And there's madness in the waves;
The lightning snake coils round the foam,
The headlong thunder raves;
Yet a boat is on the waters,
Filled with Britain's daring sons,
Who pull like lions out to sea,
And count the minute guns.
(from The Boatmen of the Downs by Eliza Cook)
Rescue attempts to save the lives of stranded and imperilled sailors and seafarers have undoubtedly been occurring ever since the very first time that man sailed on a floating object away from the safety of the shore and out onto the wild and unpredictable seas of the world.
In Great Britain, it was not until the 1780s that the first proper lifeboat was designed and built which saw service at Bamborough in Northumberland. Through the efforts of private benefactors and voluntary subscriptions more lifeboats were commissioned and stationed at strategic points around the coast and in 1824 the forerunner of today’s Royal National Lifeboat Institution (RNLI) was established.
This book, Stories of the Lifeboat was one in a series of inspirational texts written by the Victorian author Frank Mundell for The Sunday School Union. The stories related here, highlight the heroic bravery and selfless courage of the lifeboat crews who were prepared to put their own lives on the line in the face of ferocious storms and atrocious weather conditions as they sought to rescue those in peril on the sea.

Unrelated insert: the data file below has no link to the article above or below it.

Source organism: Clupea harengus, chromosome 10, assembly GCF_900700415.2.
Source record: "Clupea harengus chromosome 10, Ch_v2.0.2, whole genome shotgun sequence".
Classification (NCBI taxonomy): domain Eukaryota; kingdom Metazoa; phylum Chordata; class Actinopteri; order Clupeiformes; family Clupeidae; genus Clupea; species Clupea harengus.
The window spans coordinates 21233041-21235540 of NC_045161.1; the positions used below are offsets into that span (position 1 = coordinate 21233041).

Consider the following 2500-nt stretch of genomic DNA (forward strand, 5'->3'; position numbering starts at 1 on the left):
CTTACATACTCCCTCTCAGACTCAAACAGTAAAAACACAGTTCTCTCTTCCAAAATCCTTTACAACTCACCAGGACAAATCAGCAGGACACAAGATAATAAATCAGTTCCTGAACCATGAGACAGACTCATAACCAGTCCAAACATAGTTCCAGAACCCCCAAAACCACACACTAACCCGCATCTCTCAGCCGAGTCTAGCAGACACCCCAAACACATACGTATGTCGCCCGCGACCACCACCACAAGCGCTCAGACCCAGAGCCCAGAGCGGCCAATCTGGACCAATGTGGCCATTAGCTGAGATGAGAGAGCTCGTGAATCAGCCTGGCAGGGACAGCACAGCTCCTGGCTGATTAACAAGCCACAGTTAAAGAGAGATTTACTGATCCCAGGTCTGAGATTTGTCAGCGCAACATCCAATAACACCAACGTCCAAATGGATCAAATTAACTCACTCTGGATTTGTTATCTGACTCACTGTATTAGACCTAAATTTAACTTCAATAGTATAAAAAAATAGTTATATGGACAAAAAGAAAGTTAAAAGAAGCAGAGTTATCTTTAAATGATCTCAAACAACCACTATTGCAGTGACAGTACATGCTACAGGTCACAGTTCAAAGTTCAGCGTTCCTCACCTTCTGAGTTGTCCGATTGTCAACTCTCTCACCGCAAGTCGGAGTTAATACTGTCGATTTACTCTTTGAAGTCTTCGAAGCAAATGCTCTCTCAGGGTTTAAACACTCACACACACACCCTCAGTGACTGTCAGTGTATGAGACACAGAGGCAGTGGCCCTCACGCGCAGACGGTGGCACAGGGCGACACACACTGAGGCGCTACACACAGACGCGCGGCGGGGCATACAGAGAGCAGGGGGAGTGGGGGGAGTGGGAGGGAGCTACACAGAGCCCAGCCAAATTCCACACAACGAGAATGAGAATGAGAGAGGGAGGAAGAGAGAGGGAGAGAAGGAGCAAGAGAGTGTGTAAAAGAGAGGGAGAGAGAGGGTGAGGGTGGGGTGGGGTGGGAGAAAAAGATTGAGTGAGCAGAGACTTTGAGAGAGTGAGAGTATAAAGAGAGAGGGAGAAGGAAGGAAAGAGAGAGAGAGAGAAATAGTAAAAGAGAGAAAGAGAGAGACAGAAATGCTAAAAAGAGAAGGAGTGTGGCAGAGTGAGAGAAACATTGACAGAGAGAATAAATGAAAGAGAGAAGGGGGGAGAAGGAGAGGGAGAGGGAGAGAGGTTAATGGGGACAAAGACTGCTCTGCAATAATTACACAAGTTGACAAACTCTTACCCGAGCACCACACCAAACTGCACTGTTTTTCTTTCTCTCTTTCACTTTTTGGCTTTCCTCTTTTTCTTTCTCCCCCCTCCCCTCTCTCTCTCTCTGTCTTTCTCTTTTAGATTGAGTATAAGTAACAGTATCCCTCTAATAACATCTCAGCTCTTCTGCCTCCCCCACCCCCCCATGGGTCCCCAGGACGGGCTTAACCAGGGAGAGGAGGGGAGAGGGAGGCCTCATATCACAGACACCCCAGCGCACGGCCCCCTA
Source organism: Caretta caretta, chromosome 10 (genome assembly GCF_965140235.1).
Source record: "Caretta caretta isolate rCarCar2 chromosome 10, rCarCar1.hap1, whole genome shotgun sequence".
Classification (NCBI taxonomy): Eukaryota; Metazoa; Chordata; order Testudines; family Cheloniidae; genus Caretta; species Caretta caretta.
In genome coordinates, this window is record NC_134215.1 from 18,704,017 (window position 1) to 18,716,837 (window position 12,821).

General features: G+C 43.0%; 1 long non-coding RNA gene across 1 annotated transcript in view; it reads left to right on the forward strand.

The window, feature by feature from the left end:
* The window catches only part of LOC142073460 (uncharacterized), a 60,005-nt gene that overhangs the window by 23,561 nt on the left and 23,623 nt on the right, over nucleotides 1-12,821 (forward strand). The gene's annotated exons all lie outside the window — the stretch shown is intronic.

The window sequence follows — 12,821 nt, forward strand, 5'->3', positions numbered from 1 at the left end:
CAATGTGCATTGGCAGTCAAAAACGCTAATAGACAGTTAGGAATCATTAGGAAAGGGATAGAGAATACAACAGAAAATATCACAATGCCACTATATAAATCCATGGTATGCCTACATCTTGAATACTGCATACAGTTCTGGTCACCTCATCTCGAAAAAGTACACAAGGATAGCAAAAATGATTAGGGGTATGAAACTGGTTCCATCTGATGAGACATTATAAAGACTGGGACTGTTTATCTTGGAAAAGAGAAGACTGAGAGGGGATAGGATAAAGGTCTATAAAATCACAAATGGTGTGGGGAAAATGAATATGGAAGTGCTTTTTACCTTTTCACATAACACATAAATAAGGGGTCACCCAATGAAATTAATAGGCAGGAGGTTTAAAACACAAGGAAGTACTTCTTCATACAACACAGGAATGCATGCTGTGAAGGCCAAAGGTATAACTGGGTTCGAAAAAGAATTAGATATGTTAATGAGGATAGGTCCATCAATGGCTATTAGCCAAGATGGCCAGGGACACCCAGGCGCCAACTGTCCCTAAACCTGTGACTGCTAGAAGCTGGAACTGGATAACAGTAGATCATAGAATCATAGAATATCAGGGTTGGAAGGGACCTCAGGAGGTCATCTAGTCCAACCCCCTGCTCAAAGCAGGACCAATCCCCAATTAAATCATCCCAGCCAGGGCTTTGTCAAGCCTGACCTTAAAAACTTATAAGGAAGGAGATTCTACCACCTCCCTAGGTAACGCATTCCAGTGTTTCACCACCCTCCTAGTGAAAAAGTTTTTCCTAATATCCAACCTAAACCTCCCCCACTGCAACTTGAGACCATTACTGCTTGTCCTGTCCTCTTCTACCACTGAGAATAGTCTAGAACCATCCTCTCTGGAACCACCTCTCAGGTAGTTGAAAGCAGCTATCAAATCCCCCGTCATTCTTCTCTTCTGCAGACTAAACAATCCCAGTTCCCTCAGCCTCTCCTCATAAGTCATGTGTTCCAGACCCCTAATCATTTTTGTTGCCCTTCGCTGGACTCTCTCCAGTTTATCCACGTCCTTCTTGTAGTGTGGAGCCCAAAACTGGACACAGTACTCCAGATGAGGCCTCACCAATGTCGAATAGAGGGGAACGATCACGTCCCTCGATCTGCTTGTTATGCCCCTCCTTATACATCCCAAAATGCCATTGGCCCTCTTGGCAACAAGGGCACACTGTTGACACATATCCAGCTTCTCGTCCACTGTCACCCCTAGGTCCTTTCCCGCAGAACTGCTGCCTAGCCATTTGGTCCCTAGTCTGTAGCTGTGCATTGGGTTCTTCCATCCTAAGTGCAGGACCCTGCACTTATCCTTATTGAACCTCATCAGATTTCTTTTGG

Over time, the designs of the lifeboats improved and were made self-righting and included valves to drain away the water that cascaded into the boat. These boats, certainly in earlier times, were totally open to the elements and had to be rowed out to the ship in distress and it was only in later years that steam-powered engines were introduced.
These stories are based on actual incidents and rescues that were undertaken around various parts of the British coast and out in mid-ocean. Some were successful, whilst others ended tragically, sometimes for everyone concerned. But in each case it is hard not to be impressed by the unselfish acts of heroism detailed in these narratives.
— Summary by Steve C
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